Monday, 3 June 2013

A bucolic mooring at last.

Leaving Newbury, when going upstream, is an interesting exercise. This morning, after pump out and diesel replenishment at the Pit Stop, we headed out. I dropped Jill off in the park and waited until a shout on the walkie talkie told me the lock was ready.

As you approach the lock the river narrows and the current increases and then the real fun begins,

a neatly placed bridge funnels the entire force of the river at you.

Once through the bridge the river comes in from the left and the lock is to the right and just to keep you amused another by-wash whips in from the right. It was about then that I lost interest in photography. I did manage to slot into the lock with my usual panache and was soon up at the next level to the undisguised admiration of the gongoozlers who cluster around the lock.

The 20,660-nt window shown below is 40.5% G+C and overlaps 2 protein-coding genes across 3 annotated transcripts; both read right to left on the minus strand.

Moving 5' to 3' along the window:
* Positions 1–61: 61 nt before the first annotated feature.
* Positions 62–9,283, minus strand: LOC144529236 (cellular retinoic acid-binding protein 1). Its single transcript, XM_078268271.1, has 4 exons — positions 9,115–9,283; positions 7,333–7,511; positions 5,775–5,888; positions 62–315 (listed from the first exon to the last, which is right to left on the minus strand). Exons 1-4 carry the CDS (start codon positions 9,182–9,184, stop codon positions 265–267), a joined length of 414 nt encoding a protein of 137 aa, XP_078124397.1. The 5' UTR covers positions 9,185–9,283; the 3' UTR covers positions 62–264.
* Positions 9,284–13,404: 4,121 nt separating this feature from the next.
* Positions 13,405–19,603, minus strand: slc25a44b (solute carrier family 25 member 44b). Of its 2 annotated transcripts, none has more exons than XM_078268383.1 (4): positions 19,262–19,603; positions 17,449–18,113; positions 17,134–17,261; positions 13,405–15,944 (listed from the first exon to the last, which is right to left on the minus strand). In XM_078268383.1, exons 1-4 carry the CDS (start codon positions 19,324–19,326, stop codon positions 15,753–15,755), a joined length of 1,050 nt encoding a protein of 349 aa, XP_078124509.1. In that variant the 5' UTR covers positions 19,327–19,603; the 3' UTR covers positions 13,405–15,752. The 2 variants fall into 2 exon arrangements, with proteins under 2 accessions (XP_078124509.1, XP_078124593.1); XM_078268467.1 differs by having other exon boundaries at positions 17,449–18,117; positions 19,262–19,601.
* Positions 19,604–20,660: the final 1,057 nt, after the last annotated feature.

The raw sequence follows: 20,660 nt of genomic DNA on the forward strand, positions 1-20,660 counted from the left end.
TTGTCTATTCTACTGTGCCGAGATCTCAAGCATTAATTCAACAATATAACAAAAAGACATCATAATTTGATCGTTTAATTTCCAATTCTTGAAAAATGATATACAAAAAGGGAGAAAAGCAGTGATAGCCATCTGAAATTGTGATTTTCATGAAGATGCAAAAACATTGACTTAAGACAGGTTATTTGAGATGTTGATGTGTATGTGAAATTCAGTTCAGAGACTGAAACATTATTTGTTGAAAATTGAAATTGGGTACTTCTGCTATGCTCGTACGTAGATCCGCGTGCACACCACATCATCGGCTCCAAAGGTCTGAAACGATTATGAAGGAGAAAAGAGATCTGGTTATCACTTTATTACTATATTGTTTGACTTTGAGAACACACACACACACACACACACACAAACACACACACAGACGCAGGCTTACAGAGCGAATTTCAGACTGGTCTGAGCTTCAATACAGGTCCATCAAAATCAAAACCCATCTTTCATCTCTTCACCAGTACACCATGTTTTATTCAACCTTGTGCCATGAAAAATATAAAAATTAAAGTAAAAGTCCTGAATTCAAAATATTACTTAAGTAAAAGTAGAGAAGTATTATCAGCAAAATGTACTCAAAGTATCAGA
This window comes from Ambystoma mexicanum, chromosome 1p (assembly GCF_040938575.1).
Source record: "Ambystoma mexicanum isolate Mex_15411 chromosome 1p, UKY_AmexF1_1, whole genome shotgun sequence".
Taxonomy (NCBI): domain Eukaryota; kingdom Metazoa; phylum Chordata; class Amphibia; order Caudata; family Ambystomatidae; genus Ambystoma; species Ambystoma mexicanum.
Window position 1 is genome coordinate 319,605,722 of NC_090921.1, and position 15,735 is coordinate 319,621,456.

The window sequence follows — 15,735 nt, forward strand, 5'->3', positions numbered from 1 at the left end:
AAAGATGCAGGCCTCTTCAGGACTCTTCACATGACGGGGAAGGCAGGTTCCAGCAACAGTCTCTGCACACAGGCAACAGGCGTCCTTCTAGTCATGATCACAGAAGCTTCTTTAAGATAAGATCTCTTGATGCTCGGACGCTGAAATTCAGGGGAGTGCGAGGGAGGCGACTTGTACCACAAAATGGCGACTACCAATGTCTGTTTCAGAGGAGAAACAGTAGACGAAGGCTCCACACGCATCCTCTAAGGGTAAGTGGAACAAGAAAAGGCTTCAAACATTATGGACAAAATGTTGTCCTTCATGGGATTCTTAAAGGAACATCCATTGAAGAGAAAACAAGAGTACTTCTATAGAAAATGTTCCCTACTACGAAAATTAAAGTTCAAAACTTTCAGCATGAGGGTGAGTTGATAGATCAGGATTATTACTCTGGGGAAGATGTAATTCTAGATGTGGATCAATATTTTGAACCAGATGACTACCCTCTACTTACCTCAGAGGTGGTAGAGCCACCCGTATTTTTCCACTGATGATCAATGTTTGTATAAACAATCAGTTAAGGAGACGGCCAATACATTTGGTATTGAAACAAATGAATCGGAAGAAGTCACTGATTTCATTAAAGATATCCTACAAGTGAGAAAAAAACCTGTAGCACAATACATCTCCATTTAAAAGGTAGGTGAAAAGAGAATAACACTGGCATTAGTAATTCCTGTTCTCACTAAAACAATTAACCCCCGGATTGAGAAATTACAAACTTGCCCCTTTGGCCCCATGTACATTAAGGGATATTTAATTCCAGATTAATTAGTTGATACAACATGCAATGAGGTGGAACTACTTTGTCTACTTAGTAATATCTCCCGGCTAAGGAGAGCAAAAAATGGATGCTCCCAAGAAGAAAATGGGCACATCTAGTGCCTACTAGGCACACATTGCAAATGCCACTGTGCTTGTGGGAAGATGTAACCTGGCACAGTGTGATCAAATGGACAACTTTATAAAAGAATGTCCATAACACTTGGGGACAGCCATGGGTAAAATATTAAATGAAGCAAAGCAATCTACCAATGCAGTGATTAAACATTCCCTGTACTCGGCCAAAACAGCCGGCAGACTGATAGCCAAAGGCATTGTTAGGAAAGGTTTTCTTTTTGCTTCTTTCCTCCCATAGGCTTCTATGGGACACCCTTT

At the top of the lock there are these contraptions that look like what I believe to be called "cloughs" on the northern canals. A primitive way of raising the paddles. These are not in use and the lock has just gate paddles, I wonder how these ended up here? Are they original? Yet another canal oddity.

Having had enough of civilization for a while we have moored a short way above Hanham Lock. It's a real K&A mooring.

That's as close as you get to the bank along here. I feel a couple of rural days coming on.

Watch this space...........

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